• June 3, 2020
Samantha Knights fears the red Japanese Maple, among several other plants at Eden Garden, could perish if climate change continues its course. Photo: Sam Wat
Plants across Auckland’s public gardens are wilting as the city emerges from what’s possibly the driest January to May period on record.
Eden Garden, a five-and-a-half-acre memorial garden, is among many which have lost plants to the drought.
Those laid to rest at the garden have plants memorialised in their honour, so rain is critical in keeping both the plants and memories of loved ones alive.
“We have a duty of care to look after those plants on behalf of those who’ve laid their loved ones to rest here,” manager Samantha Knights said.
Despite winter being the rainiest season for northern New Zealand, NIWA meteorologist Ben Noll said Auckland’s dry spell could continue until June or even July.
The Japanese maples and camellias are among several plants feared will perish from the garden in the coming years.
Water is being piped and irrigation zones created to feed the plants most at threat, with rainfall over the last few days providing little relief.
“It’s had a tiny benefit but nowhere near the benefit we were expecting,” said Ms Knights.
Bringing the soil back to average moisture levels won’t happen overnight.
Mr Noll said it will take at least a month’s worth of constant rain to see some relief.
The clay base under Eden Garden’s stream has become so dry, cracks have started to form.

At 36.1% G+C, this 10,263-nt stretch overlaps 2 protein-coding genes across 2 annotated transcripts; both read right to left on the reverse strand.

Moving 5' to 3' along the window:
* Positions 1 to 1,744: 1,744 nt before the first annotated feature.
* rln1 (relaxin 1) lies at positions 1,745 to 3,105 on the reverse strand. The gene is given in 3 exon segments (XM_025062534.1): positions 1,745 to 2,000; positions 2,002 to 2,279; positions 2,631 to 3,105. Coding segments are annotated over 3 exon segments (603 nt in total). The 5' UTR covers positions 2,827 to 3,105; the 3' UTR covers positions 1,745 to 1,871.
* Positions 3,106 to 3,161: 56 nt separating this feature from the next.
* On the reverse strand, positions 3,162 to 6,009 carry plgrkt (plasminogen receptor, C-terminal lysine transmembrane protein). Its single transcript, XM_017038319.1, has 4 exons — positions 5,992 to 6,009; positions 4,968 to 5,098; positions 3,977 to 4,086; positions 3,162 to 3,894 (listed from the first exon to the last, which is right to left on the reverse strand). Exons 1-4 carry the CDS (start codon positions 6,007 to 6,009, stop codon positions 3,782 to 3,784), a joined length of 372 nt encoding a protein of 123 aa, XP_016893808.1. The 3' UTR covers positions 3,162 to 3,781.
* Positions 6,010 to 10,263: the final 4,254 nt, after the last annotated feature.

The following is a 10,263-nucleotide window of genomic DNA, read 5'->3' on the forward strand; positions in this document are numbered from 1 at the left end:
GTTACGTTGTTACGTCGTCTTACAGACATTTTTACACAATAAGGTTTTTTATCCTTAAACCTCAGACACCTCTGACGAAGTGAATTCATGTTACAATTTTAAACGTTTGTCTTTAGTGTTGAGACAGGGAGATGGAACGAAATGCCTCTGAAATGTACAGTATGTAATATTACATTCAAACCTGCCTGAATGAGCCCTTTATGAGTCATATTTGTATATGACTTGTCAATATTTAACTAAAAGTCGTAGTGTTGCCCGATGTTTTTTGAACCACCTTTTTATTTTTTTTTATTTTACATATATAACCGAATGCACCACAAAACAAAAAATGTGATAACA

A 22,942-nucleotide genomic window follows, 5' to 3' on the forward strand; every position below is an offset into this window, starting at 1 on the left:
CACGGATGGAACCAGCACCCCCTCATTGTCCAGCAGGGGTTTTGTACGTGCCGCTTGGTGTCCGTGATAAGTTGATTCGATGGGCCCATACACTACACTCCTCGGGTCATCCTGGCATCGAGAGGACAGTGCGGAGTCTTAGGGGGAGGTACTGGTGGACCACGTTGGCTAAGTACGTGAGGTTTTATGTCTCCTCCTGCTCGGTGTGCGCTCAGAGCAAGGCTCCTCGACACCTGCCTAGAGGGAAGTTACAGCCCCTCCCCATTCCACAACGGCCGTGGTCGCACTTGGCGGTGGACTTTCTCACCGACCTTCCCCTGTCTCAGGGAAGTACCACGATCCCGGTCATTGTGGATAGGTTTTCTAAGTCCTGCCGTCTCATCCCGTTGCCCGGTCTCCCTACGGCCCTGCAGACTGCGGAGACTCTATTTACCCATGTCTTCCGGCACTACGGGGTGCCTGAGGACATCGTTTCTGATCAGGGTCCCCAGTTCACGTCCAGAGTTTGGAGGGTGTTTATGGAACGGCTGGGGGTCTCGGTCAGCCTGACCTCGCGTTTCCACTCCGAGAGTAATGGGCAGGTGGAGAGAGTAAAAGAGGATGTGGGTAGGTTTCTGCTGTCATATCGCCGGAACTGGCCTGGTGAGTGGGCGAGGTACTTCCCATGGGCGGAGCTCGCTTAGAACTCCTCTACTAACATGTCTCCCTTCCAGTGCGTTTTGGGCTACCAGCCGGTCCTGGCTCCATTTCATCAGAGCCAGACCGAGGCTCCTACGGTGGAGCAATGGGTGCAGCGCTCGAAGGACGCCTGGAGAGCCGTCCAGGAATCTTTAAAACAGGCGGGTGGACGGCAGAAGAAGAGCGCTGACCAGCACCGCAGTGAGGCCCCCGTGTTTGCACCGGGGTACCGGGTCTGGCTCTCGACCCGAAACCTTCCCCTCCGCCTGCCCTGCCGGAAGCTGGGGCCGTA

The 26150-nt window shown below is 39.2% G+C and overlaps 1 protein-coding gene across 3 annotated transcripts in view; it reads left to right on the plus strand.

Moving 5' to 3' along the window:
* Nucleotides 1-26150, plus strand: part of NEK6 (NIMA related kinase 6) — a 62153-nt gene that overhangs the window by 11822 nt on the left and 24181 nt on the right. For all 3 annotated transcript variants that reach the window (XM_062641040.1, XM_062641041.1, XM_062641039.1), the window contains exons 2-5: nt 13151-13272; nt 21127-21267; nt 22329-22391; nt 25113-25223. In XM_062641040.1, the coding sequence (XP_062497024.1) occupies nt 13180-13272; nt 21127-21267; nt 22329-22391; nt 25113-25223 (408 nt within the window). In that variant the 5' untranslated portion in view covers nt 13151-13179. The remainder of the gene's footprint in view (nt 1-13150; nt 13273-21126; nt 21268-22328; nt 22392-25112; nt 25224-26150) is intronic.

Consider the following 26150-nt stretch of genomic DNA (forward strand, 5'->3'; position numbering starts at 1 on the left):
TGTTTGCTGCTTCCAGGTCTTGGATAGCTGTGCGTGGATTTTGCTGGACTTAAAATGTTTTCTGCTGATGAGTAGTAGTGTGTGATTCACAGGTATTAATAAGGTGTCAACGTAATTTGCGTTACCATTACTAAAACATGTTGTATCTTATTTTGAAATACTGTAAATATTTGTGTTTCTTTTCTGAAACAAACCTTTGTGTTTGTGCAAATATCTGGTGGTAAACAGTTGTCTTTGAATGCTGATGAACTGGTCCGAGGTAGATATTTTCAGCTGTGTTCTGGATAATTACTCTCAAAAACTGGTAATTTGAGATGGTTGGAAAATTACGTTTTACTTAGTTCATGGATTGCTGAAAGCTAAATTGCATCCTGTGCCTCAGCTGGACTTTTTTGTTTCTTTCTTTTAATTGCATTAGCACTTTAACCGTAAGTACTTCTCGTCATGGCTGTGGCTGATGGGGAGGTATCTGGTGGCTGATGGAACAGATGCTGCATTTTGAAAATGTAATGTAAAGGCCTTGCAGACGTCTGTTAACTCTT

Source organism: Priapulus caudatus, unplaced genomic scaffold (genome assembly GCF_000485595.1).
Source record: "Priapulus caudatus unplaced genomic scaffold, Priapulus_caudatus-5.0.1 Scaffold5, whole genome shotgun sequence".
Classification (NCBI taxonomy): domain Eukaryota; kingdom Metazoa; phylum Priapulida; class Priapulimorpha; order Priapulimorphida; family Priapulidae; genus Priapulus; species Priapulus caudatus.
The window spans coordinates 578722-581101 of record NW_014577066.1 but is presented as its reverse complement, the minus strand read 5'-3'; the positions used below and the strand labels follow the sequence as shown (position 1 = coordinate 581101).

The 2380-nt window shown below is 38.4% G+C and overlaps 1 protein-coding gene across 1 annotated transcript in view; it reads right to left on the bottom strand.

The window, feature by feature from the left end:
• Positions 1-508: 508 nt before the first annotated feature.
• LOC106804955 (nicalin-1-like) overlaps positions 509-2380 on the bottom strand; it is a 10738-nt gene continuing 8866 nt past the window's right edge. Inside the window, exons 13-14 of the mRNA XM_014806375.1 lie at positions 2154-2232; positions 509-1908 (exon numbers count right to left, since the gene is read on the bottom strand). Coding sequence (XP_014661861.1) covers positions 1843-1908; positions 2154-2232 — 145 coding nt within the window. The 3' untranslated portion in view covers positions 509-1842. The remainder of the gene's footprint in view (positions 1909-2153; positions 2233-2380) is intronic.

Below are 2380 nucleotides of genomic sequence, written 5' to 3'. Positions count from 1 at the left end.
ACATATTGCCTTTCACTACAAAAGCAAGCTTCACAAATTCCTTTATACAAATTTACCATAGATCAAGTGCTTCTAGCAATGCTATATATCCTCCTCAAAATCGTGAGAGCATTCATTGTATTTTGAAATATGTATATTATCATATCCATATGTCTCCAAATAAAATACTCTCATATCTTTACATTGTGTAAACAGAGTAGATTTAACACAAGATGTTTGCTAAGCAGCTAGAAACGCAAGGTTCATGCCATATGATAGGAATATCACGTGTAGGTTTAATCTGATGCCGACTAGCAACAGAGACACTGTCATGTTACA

Benches and plants in memory of those laid to rest at Eden Garden. Photo: SamWat
“We don’t know where those cracks are so water has been disappearing at vast expense down through the cracks, and we’ve had to turn the system off,” Ms Knights said.
It’s the second dry summer for northern New Zealand, prompting warnings those dry extremes will become more frequent.
“That is a sign as we go through the coming decades and in broad terms, the next century, we’ll start to see more drought conditions, more dry weather,” Mr Noll said.
While there’s hope the charge against climate change will pick up again, National Institute of Water and Atmospheric Research (NIWA) cautions we may need to begin future-proofing our gardens.
“Given as hot temperatures might increase, that might change the growing regions or the favoured growing regions for these plants,” Mr Noll said.
While Eden Garden doesn’t want to rip out its lush greenery and “turn it into arid cacti”, it’s mindful of the “need to adapt”, Ms Knights said.
Auckland spent 78 consecutive days in a drought between January 20 and April 6.